"Tonight I'd like to share a more hopeful, Republican vision — one that empowers you, not the government. It's one that champions free markets — and trusts people to make their own decisions, not a government that decides for you. It helps working families rise above the limits of poverty and protects our most vulnerable. And it's one where Washington plays by the same rules that you do. It's a vision that is fair and offers the promise of a better future for every American."

In that same vein, Rodgers will also take a shot at the president's signature legislation, the Affordable Care Act:

"We've all talked to too many people who have received cancellation notices they didn't expect or who can no longer see the doctors they always have. No, we shouldn't go back to the way things were, but the President's health care law is not working. Republicans believe health care choices should be yours, not the government's. And that whether you're a boy with Down syndrome or a woman with breast cancer, you can find coverage and a doctor who will treat you."

As The Washington Post reports, three other Republicans will deliver responses.

Update at 8:05 p.m. ET. The Designated Survivor?

For every State of the Union, a member of the president's Cabinet does not attend in case of a catastrophe.

ABC News and CNN report that tonight's "designated survivor" is Energy Secretary Ernest Moniz, who used be a professor of physics and engineering at MIT before he joined the Obama administration.

By not attending, CBS's Mark Knoller explains, Moniz preserves "the line of succession."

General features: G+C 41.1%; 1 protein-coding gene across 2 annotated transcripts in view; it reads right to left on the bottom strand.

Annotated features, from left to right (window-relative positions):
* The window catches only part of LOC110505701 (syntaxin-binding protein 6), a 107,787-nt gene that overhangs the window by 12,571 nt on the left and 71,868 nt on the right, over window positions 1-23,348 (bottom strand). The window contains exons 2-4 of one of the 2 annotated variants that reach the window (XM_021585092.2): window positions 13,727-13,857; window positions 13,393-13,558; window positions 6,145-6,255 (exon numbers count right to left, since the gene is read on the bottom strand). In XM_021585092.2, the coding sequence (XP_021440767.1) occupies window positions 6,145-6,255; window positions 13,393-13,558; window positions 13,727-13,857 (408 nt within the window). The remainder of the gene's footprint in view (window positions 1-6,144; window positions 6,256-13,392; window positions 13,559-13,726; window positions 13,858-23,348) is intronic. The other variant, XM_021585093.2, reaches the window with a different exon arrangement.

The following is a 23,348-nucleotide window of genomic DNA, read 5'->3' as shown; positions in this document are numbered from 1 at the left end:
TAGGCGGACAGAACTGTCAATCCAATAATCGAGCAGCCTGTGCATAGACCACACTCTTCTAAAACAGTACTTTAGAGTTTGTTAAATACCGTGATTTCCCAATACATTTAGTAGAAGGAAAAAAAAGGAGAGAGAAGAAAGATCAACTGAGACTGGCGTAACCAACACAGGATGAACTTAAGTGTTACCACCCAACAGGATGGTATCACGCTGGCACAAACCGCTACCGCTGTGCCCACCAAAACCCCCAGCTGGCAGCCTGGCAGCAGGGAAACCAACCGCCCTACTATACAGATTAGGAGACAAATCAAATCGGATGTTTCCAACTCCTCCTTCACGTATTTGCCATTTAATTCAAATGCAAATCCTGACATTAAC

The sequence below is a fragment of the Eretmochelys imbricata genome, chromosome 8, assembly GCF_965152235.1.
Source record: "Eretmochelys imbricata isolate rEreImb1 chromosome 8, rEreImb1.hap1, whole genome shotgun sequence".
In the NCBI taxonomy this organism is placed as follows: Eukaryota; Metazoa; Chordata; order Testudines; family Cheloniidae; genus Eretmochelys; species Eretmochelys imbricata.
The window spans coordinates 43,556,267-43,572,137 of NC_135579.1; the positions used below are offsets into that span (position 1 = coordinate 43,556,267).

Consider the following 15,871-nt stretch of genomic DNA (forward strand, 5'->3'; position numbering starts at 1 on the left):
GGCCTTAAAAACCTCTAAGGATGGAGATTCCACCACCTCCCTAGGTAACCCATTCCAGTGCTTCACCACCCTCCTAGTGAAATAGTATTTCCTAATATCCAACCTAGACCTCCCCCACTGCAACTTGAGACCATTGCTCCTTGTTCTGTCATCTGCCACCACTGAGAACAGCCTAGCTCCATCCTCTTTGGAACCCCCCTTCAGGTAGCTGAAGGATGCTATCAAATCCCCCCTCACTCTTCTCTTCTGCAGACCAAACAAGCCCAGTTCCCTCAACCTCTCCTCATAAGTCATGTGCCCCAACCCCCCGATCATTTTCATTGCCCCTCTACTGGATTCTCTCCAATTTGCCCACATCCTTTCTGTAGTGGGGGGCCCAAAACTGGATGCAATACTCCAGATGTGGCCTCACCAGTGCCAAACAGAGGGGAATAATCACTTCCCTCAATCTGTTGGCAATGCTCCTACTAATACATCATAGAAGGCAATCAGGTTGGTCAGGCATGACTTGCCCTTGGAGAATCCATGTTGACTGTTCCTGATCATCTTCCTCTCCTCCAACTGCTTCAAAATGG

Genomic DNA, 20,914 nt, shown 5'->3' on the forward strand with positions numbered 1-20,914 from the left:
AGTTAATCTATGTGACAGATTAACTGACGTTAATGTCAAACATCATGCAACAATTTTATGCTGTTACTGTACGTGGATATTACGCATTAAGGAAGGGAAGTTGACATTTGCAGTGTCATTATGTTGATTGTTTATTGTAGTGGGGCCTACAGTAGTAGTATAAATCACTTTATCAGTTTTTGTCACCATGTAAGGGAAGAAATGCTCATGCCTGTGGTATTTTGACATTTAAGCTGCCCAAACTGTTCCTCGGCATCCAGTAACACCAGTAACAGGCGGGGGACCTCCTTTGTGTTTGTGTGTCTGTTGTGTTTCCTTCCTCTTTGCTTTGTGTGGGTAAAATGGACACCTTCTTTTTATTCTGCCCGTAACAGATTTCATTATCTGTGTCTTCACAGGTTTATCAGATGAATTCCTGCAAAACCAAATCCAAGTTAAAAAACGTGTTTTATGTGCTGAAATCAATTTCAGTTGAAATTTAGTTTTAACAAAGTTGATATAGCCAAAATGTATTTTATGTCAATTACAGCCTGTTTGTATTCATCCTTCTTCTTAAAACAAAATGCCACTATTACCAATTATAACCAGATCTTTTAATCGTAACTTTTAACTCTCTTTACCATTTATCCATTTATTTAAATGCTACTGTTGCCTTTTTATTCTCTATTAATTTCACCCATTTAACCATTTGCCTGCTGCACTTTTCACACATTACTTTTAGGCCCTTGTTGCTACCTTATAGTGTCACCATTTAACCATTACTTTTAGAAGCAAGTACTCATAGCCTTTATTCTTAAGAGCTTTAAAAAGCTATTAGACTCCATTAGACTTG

"Moniz tonight is under Secret Service protection and is held at an undisclosed location until the President is safely back at the WH," Knoller tweets.

Update at 7:49 p.m. ET. A Promise Of Action:

The White House has released a couple of excerpts of Obama's speech. As his senior adviser John Podesta said on Morning Edition, Obama was going to make the case for taking action through executive orders, bypassing Congress.

According to the excerpt, Obama will say:

"Today, after four years of economic growth, corporate profits and stock prices have rarely been higher, and those at the top have never done better. But average wages have barely budged. Inequality has deepened. Upward mobility has stalled. The cold, hard fact is that even in the midst of recovery, too many Americans are working more than ever just to get by — let alone get ahead. And too many still aren't working at all.

"Our job is to reverse these tides. It won't happen right away, and we won't agree on everything. But what I offer tonight is a set of concrete, practical proposals to speed up growth, strengthen the middle class, and build new ladders of opportunity into the middle class. Some require Congressional action, and I'm eager to work with all of you. But America does not stand still — and neither will I. So wherever and whenever I can take steps without legislation to expand opportunity for more American families, that's what I'm going to do."